How many of you keep track of the changing season with the coming and going of fruit and vegetables? I really do. And almost every year right about now I start to panic as I realize we are heading towards the cooler time of the year.
Asparagus came and went, the last of the cherries can be spotted in the stores and my favorite this season, berries are becoming harder to find.
I am buying in bulk now to freeze and help me get through my fruit and veggie cravings during the winter. Yes I am currently living a squirrels nightmare. Hogging and saving for colder and rainy days.
Often when Tom comes home he is greeted with a kitchen that looks more like a production line of a busy factory. Washing and drying, pitting or peeling, cutting, spreading, freezing on trays and then finally placing in bags and freezing again. If I am making purees, sauces or stock - add cooking or steaming to the production line. Soeren is always a great help and we often have a ball in the kitchen together.
At the moment we've zeroed our focus on apricots. This year the apricots have been extremely sweet and have a gorgeous ripe aroma. This is actually the first time we're freezing apricots and I have already made a nice large amount of apricot puree. The next thing we want to do is freeze the fruit. I've never done this before nor have I ever tasted apricots after they have been frozen, my neighbor however swears they are great for desserts. So, I am hoping that after the next trip to the Farmers Market we will be able to save enough to freeze.
It's hard - they taste so good and every time we go to the fridge to take something out, the rosy, golden fruit shine brightly at us. We simply cannot resist the temptation to quickly grab one. Before I can get anywhere near the freezing process most of them have already disappeared.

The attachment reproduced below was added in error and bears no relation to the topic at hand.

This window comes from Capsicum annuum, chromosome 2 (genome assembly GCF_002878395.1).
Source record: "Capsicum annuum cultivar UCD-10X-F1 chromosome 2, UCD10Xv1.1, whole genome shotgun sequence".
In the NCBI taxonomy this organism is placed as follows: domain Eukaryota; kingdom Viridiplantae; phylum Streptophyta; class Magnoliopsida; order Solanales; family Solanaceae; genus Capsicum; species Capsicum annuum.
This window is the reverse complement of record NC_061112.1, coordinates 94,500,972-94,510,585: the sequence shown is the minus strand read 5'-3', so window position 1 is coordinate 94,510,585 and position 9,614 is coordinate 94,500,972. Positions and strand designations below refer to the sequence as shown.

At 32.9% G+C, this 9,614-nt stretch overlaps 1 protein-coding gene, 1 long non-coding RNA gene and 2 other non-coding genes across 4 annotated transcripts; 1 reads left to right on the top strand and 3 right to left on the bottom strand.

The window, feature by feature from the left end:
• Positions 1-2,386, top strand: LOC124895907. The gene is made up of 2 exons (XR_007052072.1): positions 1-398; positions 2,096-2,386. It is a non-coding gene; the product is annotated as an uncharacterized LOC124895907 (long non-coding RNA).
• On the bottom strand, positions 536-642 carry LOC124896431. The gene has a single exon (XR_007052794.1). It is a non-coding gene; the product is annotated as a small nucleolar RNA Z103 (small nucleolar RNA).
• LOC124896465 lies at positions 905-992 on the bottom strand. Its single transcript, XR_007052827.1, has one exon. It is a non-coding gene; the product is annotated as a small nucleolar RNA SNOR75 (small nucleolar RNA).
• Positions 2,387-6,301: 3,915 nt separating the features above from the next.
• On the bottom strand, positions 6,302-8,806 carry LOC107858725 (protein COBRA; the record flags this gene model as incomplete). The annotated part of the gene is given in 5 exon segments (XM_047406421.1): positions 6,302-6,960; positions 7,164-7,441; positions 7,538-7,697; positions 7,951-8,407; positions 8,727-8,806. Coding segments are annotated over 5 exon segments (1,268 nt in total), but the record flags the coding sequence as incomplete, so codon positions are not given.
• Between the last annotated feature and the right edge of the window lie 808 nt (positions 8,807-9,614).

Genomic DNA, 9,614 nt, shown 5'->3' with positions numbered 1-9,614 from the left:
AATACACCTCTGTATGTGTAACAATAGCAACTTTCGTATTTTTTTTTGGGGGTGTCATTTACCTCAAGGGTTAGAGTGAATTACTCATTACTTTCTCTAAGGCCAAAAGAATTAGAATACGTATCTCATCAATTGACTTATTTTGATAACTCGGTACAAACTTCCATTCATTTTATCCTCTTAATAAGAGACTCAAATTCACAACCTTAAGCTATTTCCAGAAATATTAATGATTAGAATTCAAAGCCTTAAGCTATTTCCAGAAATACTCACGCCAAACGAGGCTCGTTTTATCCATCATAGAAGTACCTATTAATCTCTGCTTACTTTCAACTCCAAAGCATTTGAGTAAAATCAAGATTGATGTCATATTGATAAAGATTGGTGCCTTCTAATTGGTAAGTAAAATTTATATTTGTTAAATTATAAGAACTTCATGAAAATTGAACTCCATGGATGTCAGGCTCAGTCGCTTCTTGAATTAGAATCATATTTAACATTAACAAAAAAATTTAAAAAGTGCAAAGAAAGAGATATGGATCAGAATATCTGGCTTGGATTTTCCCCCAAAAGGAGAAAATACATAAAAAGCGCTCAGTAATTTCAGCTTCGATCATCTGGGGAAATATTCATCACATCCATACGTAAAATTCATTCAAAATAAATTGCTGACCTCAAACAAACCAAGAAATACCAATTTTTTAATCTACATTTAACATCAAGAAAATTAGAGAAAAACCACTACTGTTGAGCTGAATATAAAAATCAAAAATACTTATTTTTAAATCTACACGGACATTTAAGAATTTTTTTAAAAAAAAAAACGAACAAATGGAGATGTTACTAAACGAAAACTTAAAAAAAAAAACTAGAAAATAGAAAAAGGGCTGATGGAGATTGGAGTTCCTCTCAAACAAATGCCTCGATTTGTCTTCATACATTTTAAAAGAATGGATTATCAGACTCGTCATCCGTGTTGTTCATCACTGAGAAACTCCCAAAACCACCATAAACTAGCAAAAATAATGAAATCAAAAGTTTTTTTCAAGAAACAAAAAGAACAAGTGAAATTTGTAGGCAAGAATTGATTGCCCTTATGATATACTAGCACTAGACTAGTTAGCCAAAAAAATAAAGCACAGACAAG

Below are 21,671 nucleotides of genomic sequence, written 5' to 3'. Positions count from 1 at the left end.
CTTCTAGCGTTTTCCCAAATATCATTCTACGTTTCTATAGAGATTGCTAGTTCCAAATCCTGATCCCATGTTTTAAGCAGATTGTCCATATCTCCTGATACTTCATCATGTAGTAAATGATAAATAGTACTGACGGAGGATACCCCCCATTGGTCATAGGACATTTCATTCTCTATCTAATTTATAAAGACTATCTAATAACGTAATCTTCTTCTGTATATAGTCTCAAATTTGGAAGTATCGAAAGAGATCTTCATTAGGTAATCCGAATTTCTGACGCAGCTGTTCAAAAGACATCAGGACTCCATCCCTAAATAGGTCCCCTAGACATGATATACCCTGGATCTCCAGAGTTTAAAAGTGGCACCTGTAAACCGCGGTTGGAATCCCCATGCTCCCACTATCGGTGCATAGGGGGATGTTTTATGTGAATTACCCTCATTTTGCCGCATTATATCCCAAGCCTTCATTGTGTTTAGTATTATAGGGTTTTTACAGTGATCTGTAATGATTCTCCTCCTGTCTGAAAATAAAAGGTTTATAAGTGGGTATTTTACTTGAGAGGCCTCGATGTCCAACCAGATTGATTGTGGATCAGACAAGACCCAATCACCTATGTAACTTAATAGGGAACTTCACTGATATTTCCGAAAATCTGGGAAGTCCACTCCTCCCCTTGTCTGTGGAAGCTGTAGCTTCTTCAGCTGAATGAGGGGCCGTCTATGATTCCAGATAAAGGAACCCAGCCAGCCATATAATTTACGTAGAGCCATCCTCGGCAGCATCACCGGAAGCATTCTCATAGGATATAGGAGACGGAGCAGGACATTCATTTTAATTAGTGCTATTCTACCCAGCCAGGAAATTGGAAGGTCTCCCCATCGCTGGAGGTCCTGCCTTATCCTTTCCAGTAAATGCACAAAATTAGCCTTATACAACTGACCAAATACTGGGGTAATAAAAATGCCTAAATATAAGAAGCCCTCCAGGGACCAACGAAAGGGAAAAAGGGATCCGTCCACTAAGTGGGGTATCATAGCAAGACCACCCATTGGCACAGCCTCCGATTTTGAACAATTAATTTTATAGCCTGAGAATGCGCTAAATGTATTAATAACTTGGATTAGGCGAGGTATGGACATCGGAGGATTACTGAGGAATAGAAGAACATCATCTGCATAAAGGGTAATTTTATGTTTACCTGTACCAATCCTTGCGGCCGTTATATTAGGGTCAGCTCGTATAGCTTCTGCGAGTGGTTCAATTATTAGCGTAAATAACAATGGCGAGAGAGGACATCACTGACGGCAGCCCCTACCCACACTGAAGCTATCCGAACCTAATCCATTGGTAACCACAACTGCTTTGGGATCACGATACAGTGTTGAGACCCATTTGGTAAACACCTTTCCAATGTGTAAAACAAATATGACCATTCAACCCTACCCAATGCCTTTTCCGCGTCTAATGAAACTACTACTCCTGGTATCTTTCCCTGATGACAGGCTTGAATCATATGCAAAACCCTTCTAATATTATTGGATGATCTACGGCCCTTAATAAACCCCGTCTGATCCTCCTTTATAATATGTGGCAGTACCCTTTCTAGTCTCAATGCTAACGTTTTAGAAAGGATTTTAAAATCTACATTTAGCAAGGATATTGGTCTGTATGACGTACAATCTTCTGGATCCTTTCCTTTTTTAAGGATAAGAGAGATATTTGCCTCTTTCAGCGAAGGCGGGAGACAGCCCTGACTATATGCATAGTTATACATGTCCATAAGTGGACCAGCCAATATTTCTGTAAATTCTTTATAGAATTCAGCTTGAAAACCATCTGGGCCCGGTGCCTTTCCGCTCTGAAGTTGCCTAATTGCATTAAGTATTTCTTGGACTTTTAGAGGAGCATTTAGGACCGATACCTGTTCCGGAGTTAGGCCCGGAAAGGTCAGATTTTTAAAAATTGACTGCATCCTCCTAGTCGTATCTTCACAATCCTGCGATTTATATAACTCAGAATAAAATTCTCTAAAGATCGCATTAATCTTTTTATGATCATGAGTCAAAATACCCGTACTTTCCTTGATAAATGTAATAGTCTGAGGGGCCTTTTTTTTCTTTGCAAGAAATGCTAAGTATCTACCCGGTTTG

I've also been making a few spontaneous desserts with them. Recently we had some friends over for dinner, I had to plunder my apricots - that were meant to end up in the freezer - for a quick, on-the-spur-of-the-moment dessert.
Clafoutis is actually the perfect dessert for fruit of many types. It's made quickly and tastes heavenly. The batter is somewhat similar to a pancake batter and all you do is bake it with the fruit in the oven. Presto - you have a fantastic tasting dessert leaving a beautiful aroma of freshly baked fruits in the air. Cherries are used commonly for this dessert, but I thought ripe baked apricots would do perfect justice to my clafoutis.
Beautiful small orange colored fruits with velvety skin and flesh. Apricots are a gorgeous and delicate fruit that can be enjoyed throughout summer. Ripe apricots are plump and juicy and have a delicate aroma. The flavor lies somewhere between a plum and a peach with a musky, slightly tart taste. Apricots can be enjoyed from May through to August and one really should take full advantage of the fruits.
Relative to the peach, apricots are full of beta-carotene, fibre and an excellent source of vitamin C. According to the American Cancer Society, apricots, and other foods rich in carotenes, may lower the risk of cancers of the larynx, esphagus, and lungs. Apricots also provide potassium, iron, calcium, silicon, phosphorus.
Apricots contain nutrients such as vitamin A that promote good vision. Vitamin A, a powerful antioxidant, reduces free radical damage to cells and tissues. Furthermore, the high beta-carotene and lycopene activity of apricots makes them important heart health foods.
A healthy, whole food diet should include apricots as a delicious way to add to the fiber intake.
Dried apricots are a great alternative during the winter months. Although the dried fruit is more expensive as it takes five pounds of fresh apricots to produce only one pound of dried; and, since drying removes only the water, the nutrient qualities are extremely powerful. Compared to the fresh, dried apricots have twelve times the iron, seven times the fiber, and five times the Vitamin A!